His group pushes the boundaries of quantum mechanics, statistical mechanics, and machine learning to develop efficient methods to enable accurate modeling and obtain new insights into complex materials.


Koji Tsuda received B.E., M.E., and Ph.D degrees from Kyoto University, Japan, in 1994, 1995, and 1998, respectively. Subsequently, he joined former Electrotechnical Laboratory (ETL), Tsukuba, Japan, as Research Scientist. When ETL was reorganized as AIST in 2001, he joined newly established Computational Biology Research Center, Tokyo, Japan.

In 2000–2001, he worked at GMD FIRST (currently Fraunhofer FIRST) in Berlin, Germany, as Visiting Scientist.

In 2003–2004 and 2006–2008, he worked at Max Planck Institute for Biological Cybernetics, Tübingen, Germany, first as Research Scientist and later as Project Leader.

Currently, he is Professor at Department of Computational Biology and Medical Sciences, Graduate School of Frontier Sciences, the University of Tokyo. He is also affiliated with National Institute of Material Science (NIMS) and RIKEN Center for Advanced Intelligence Project.

His current research interests include machine learning, computational biology and materials informatics.


Klaus-Robert Müller studied physics in Karlsruhe, Germany, from 1984 to 1989, and received the Ph.D. degree in computer science from Technische Universität Karlsruhe, Karlsruhe, in 1992. After completing a postdoctoral position at GMD FIRST, Berlin, Germany, he was a Research Fellow with The University of Tokyo, Tokyo, Japan, from 1994 to 1995. In 1995, he founded the Intelligent Data Analysis Group, GMD-FIRST (later Fraunhofer FIRST), and directed it until 2008. From 1999 to 2006, he was a Professor with the University of Potsdam, Potsdam Germany. He has been a Professor of computer science with Technische Universität Berlin, Berlin, since 2006; at the same time, he is co-directing the Berlin Big Data Center and directing the Berlin Center for Machine Learning.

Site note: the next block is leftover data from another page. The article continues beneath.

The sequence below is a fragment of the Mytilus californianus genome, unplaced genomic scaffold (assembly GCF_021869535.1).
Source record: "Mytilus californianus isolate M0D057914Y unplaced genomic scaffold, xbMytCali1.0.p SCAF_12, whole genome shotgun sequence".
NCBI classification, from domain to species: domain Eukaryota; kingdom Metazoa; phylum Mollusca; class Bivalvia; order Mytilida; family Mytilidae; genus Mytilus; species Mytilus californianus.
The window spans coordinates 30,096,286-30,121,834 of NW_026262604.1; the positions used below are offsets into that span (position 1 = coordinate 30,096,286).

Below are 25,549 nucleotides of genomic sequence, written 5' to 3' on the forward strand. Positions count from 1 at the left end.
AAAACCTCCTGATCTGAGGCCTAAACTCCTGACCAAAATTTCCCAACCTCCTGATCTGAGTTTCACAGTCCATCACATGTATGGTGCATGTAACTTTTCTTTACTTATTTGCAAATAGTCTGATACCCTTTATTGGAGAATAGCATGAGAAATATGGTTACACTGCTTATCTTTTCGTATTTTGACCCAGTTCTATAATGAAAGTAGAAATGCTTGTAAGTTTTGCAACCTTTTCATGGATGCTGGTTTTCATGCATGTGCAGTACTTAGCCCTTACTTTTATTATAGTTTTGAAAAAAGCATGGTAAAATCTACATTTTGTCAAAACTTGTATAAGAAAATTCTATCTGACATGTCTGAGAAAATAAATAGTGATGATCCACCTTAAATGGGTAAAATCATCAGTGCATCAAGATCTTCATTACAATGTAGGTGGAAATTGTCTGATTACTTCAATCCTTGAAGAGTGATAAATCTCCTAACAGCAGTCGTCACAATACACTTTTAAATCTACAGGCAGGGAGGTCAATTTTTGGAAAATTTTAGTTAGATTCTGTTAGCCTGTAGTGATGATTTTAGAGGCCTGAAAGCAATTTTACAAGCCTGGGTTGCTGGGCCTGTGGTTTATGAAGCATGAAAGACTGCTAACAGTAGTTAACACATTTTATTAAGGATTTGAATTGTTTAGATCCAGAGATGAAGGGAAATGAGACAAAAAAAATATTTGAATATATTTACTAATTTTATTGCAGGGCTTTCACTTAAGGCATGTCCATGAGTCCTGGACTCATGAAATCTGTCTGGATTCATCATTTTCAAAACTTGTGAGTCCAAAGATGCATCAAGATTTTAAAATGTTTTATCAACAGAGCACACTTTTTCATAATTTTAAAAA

His current research interests include intelligent data analysis, machine learning, deep learning, and machine learning for the sciences (brain–computer interfaces, quantum chemistry, cancer).

Dr. Müller was a recipient of the 1999 Olympus Prize by the German Pattern Recognition Society, DAGM, and he received the SEL Alcatel Communication Award in 2006, the Science Prize of Berlin awarded by the Governing Mayor of Berlin in 2014, and the Vodafone Innovation Award in 2017.

In 2012, he was elected as a member of the German National Academy of Sciences Leopoldina, and in 2017, a member of the Berlin Brandenburg Academy of sciences, and an External Scientific Member of the Max Planck Society.

He has published numerous papers and holds several patents (GS > 67000, h-index = 112).